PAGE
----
Sprig of Acacia

SPRIG OF ACACIA

The acacia is a shrub or tree of the mimosa family, native of the warm regions of both hemispheres, particularly to be found in Africa, the Middle East and Australia.  There are said to be some 550 species of the genus, which is distinguished by small regular globose headed, or cylindrically spiked yellow flowers.  In Australia it is more usually known as wattle, having reference to the fact that, because of its hard, fine grain, its durability and it being heavier than water, it is practically impervious to insects that makes it ideal timber for the construction of huts and fences.

There is so considerable a variety of species of wattle, or acacia, that one could plant a number of trees so selected that at least one would be flowering at any given time in the year.  Indeed, at a sheep station near Mount Bryan, South Australia, the driveway to the homestead is lined with trees so selected, as a perpetual memorial to a son killed in action at Gallipoli.

In the Middle East and Northern Africa it was the characteristic tree of the desert wadis, especially of the Sinai and Dead Sea areas, often to be found growing in small clefts between the rocks of the otherwise bare mountainsides.  It was this which inspired Thomas Moore to pen the well known lines …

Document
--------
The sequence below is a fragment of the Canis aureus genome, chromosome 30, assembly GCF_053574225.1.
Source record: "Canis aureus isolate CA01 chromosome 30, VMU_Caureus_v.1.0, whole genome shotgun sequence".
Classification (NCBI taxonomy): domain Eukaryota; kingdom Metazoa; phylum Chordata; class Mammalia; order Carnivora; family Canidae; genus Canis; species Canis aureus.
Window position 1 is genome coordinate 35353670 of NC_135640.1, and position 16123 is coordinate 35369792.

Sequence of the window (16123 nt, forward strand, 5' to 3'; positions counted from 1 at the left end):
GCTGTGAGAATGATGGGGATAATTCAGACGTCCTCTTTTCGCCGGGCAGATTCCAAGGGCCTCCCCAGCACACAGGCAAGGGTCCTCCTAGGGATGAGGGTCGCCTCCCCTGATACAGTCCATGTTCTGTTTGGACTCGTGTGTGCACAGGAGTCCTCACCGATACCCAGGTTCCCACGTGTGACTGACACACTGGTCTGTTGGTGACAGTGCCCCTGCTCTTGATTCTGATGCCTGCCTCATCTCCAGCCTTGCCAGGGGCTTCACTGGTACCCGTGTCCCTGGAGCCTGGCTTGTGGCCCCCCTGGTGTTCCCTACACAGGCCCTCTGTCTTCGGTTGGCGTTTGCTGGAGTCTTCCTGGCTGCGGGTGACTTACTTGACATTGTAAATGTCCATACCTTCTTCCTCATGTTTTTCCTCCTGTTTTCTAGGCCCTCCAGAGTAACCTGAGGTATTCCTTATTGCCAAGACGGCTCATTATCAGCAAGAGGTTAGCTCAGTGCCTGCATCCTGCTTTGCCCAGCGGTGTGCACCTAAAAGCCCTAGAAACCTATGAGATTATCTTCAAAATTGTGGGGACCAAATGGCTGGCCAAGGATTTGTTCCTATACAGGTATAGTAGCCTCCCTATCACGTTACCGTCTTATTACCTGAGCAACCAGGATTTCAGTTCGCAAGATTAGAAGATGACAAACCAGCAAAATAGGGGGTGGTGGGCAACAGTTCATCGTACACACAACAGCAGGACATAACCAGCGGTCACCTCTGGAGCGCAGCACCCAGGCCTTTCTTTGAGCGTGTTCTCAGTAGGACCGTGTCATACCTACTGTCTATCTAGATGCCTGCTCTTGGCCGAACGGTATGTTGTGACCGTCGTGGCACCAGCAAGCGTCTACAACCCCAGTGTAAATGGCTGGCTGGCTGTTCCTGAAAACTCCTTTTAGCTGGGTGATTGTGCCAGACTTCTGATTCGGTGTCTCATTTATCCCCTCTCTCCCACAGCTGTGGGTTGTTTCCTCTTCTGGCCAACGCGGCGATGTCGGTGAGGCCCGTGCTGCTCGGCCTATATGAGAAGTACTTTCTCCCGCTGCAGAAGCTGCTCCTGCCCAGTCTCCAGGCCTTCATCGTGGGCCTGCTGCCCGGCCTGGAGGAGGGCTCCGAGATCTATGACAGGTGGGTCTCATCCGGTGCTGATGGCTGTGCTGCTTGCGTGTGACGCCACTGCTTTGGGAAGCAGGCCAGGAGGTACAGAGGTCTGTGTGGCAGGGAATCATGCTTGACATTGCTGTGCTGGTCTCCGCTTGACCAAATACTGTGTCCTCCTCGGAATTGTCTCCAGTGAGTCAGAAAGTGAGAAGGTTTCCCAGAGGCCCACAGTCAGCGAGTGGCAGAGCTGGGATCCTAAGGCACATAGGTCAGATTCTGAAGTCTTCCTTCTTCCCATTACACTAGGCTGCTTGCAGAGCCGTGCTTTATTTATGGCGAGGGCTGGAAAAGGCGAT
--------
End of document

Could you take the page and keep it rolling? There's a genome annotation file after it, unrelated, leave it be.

“Our rocks are rough but, smiling there,

Th’ acacia waves her yellow hair,

Lonely and sweet, not loved the less

For flow’ring in a wilderness.’

Various passages in Exodus and Deuteronomy of the Bible refer to the acacia as the shittah tree, source of shittim wood, so eminently suitable for the manufacture of furniture, cabinets, etc., particularly where durability is a desirable factor.  It comes as no surprise, then, that this was the timber selected for the manufacture of the Ark of the Covenant, and the boards, tables, etc., of the Tabernacle.  Being put to such use a use undoubtedly accounted for the aura of sanctity with which it was surrounded in the minds of our ancient Hebrew brethren.

According to Dr. F. Dalcho (an Atholl Grand Lodge initiate in South Carolina, USA), a well known American Masonic author and orator, the ancient Hebrews always planted a sprig of acacia at the head of the grave of a departed friend.  He claimed that this custom arose from circumstances associated with their ancient laws, which provided that no dead bodies would be allowed within the walls of their city.  As their laws insisted that no priest could actually cross a grave, it was necessary to place some distinguishing mark as a warning.  Undoubtedly because of its durability and other factors previously mentioned, a sprig of acacia was chosen for this purpose.

However this does not apply in the 21st century.

So, when one adds to the factors already discussed the fact that the acacia is an evergreen and, as such, a fitting emblem of immortality, it is easy to understand why a sprig of this tree is so meaningful to our fraternity and is used in so solemn a manner at a Masonic funeral.

One Response to “Sprig of Acacia”

  • I really must admit it’s very stimulating to arrive at a somewhat original blog like yours, good effort. I expect I’ll be dropping by fairly soon. BTW I’ll be looking out for your next comment then.

Leave a Reply